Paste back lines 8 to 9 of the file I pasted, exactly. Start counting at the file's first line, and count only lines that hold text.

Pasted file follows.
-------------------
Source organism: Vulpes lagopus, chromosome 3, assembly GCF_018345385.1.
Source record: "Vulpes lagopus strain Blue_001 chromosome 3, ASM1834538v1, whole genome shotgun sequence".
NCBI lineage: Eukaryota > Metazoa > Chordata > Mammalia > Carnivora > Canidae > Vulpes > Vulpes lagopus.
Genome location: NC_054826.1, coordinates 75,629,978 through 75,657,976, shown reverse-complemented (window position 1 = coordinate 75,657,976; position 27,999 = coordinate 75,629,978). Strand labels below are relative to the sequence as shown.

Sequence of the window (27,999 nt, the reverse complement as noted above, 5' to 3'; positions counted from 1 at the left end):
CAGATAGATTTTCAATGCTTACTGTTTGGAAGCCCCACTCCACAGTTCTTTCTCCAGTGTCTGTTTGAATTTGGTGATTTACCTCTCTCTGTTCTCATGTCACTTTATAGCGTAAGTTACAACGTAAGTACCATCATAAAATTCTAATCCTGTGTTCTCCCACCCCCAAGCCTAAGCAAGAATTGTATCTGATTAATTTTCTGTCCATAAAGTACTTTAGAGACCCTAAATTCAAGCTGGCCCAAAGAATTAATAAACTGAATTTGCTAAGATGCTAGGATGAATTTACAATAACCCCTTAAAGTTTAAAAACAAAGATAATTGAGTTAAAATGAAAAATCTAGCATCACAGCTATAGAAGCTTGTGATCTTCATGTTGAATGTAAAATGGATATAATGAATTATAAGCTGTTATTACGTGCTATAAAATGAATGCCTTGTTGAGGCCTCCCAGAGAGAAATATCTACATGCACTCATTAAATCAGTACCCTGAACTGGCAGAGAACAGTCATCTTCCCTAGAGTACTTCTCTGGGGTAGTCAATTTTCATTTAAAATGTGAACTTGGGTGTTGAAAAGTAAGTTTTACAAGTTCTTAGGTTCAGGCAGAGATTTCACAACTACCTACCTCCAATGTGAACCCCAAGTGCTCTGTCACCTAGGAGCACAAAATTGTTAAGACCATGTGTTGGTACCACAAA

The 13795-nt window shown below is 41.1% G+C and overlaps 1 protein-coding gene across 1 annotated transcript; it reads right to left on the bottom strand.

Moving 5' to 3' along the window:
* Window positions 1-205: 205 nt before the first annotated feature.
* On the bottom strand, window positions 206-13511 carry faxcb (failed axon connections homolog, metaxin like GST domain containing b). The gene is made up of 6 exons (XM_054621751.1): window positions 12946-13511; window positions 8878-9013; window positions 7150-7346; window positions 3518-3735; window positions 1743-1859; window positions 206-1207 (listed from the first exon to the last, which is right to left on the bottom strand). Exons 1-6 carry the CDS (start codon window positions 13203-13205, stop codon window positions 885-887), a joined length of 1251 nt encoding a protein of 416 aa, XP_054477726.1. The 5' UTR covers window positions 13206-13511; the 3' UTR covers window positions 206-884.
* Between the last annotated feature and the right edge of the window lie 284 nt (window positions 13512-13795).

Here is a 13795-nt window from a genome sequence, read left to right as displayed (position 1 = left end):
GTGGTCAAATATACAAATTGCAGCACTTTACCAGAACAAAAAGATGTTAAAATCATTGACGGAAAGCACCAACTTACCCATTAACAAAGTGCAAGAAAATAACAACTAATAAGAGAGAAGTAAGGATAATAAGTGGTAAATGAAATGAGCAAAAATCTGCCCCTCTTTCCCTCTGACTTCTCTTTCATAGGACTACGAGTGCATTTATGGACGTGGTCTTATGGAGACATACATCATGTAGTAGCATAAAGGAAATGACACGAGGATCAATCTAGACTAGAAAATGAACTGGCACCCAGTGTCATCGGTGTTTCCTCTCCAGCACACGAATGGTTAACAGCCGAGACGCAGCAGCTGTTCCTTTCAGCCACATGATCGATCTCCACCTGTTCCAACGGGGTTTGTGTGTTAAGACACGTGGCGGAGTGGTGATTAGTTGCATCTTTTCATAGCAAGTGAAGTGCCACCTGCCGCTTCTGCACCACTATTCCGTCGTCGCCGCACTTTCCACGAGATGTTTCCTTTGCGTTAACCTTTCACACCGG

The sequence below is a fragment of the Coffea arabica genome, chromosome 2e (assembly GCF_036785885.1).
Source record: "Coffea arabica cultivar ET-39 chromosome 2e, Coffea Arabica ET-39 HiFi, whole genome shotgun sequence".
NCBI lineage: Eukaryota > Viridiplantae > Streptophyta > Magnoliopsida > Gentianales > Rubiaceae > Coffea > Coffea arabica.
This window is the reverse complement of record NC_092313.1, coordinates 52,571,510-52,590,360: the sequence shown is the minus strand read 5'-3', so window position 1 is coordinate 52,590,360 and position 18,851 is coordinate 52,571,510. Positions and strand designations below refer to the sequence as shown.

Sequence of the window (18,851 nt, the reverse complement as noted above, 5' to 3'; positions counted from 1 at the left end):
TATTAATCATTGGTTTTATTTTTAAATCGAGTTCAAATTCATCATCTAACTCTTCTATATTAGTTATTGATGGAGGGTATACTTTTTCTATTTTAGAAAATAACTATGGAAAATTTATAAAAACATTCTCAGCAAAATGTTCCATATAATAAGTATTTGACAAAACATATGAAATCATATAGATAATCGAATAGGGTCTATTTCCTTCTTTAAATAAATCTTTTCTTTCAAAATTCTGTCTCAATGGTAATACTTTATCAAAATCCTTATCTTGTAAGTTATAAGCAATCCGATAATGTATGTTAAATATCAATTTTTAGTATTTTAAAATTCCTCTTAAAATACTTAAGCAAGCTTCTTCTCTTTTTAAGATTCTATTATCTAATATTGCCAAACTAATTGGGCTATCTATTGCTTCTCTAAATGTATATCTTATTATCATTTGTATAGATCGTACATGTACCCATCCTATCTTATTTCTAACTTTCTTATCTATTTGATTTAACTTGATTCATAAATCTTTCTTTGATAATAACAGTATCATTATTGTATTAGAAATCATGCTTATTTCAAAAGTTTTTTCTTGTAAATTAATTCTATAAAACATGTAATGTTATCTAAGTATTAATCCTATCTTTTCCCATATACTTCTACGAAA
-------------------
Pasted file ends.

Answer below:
Moving 5' to 3' along the window:
* Window positions 1-205: 205 nt before the first annotated feature.